Cygnus Therapeutic Systems Inc. said Monday that its Nicotrolnicotine transdermal patch has received FDA marketingapproval.

Nicotrol won't be on the market until early in the third quarter,after Cygnus has completed manufacturing validations andbuilt up stock, said Gregory Lawless, president and chiefexecutive.

"We're ramping up production as fast as we can," said Lawless."Parke-Davis doesn't want to end up with insufficient stock."Parke-Davis, a division of Warner-Lambert Co., is marketingthe patch in the United States.

Cygnus shares (NASDAQ:CYGN) gained $1.75 to $18.25. TheRedwood City, Calif., company co-developed the patch with KabiPharmacia AB of Sweden, which is funding a portion ofdevelopment costs in exchange for worldwide marketing rights.

Cygnus retained manufacturing rights and will receive aportion of Kabi's revenues and a portion of sublicensing feespaid to Kabi by Warner-Lambert for the U.S. rights.

Nicotrol, the fourth patch to gain FDA approval, is the only 16-hour product. The other patches are made to be worncontinuously.

Marion Merrell Dow, which markets Alza Corp.'s patch, posted$55 million in sales for the first quarter. Ciba-Geigy had salesof $116.5 million. American Cyanamid Co., which markets ElanCorp. plc's version, doesn't release figures. But analyst DavidSteinberg of Volpe, Welty & Co. put its sales at $10 million to$20 million.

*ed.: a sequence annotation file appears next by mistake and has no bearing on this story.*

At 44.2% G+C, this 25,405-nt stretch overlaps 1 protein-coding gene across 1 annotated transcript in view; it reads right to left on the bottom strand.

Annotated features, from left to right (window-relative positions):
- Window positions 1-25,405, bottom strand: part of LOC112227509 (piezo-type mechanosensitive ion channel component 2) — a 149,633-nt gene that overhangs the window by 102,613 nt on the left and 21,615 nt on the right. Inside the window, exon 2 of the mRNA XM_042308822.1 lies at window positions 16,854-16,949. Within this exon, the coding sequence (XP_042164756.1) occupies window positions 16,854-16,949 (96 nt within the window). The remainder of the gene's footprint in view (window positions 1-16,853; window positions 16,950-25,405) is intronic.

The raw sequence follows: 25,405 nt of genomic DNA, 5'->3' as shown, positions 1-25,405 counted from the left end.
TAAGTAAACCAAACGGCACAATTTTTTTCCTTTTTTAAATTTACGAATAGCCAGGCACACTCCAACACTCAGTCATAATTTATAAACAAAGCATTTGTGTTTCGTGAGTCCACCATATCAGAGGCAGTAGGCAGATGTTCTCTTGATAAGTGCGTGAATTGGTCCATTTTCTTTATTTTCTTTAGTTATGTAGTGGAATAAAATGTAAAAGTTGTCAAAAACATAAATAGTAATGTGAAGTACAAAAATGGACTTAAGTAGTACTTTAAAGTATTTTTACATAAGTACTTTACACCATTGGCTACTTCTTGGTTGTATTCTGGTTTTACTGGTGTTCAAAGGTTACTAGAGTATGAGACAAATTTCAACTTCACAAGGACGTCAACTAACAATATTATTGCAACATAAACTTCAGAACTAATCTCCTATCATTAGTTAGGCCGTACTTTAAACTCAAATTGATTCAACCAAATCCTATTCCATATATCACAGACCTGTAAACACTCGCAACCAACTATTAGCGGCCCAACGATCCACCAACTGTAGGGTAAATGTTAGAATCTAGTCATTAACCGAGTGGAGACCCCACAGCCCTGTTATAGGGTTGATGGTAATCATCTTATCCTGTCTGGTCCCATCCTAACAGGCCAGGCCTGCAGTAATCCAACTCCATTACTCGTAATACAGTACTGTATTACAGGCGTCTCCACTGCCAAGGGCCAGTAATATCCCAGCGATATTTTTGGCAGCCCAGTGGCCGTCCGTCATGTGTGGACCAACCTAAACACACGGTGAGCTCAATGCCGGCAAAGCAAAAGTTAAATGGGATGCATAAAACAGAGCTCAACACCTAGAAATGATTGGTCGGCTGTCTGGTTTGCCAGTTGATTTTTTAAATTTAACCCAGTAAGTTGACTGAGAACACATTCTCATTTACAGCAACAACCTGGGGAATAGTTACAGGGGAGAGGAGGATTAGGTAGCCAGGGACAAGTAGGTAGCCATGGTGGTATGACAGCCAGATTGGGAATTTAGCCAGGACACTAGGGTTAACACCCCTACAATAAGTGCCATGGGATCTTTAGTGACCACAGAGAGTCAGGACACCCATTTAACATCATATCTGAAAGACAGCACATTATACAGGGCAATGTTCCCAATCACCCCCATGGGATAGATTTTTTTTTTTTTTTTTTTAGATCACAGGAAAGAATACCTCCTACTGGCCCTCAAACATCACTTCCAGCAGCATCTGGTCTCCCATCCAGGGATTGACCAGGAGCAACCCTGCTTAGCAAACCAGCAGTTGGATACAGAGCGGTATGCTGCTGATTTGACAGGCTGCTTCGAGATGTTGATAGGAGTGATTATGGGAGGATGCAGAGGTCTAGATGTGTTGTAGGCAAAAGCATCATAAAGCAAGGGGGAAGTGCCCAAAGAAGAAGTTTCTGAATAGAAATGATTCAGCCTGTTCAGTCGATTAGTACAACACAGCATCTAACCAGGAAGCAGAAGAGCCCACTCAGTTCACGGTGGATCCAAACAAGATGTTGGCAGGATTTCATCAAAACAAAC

Excess demand is running at about $100 million to $120million, said Steinberg, so the Cygnus patch should get decentmarket share unless the other companies have caught up withdemand by the third quarter.

"The key question," he said, "is can Cygnus get market sharefrom the two leaders. MMD and Ciba-Geigy are getting moreand more entrenched every day. The jury is still out onwhether the advantages of Cygnus' 16-hour patch will gainthem market share."

Cygnus' patch has a slightly lower irritation rate than the otherpatches and mimics the natural pattern of smoking duringwaking hours. However, it may not counter the craving thatsmokers often experience on waking.

-- Karen Bernstein BioWorld Staff

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